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  4. I have this novel now, and read a chapter before bed last night. Holy cow -- this really is all Our Stuff! The energy this novelist displays in his writing is astounding. And he doesn't let up. Woo. This is one gentleman who is filled with rage by our past. I'm deeply impressed.

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    1. Hi C, you'll likely find (as I did) that the energy and vigor in his writing last all the way through.

      I missed seeing your earlier reply. I've been to St. Augustine a few times though all the "history tourism" sites I remember seeing were from much earlier (the Castillo and environs; I don't recall the guides speaking of its 18th-19th c history, prominent though it was). I'll have to go back.

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  5. Our docent, a member of a family established in St. Augustine since the 17th century explained this -- if you hadn't guessed already.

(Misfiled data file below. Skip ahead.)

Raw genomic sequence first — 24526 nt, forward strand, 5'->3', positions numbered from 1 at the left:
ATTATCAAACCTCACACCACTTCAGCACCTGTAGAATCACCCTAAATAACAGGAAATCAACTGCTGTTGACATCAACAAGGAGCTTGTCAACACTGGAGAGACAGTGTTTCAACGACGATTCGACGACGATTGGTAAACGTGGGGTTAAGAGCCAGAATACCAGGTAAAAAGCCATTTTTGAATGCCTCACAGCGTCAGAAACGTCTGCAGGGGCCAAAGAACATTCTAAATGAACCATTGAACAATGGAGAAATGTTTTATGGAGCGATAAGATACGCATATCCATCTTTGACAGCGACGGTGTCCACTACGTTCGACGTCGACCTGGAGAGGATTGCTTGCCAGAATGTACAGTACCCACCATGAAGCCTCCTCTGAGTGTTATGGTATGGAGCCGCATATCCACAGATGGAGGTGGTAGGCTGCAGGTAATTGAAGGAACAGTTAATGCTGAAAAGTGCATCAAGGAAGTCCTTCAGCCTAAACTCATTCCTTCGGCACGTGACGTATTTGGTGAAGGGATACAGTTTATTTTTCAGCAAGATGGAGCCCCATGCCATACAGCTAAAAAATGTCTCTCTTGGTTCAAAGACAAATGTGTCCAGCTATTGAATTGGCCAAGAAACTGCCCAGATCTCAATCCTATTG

Until tourism became huge in the decades most of St. Augustine spoke Spanish either exclusively or primarily. Even "twenty or thirty years ago," he said, "this was true. Certainly it was true in my family. But now even my family everybody speaks almost only English."

    As for Miami and Spanish speakers there: Miami is not Spanish, and what they speak is not Spanish either -- they are Cuban and they speak something no honest Spaniard would have come out of his mouth. Which was embarrassing as both of us gained our Spanish speaking fluency in Havana, and every Spanish speaker from Spain to Puerto Rico to Peru to the Philippines can tell that is where we got fluent.

    St. Augustine was a backwater for a long time! Which is why it took us so long to get it in our radar too, I suppose. I recall a few years ago while still in Maryland when I ran across shipments of slaves out of the Eastern Shore headed for the market in St. Augustine!!!! It was the first I understood it was a market too. So that, along with it as a destination for marronage by slaves runaway from the Carolinas and Georgia, made it as important a key to the thesis of our book as it is.

    Love, C.

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    1. I hadn't known when St. Augustine became a tourist destination, but it did seem to be pretty recent, relatively speaking. Just looking at when many of the museums were founded. It was about 10 years ago I first visited (sister-in-law lives in Orlando). It's lovely around Christmastime.

      The fact that there was a slave market there was new to me, too.

      How are you liking the book?